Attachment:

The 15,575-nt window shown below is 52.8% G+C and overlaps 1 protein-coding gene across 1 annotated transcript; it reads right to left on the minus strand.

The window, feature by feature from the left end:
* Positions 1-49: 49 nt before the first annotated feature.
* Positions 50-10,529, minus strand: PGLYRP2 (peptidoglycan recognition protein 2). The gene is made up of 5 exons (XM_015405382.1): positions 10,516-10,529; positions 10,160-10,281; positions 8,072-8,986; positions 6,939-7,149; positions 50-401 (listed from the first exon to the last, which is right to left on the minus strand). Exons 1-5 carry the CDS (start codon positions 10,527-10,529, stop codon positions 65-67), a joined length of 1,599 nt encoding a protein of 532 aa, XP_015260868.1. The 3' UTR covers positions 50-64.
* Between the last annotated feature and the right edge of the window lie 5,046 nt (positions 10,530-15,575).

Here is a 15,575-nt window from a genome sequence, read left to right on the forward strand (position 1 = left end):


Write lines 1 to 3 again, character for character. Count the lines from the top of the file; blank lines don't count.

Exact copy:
The 15,575-nt window shown below is 52.8% G+C and overlaps 1 protein-coding gene across 1 annotated transcript; it reads right to left on the minus strand.

The window, feature by feature from the left end:
* Positions 1-49: 49 nt before the first annotated feature.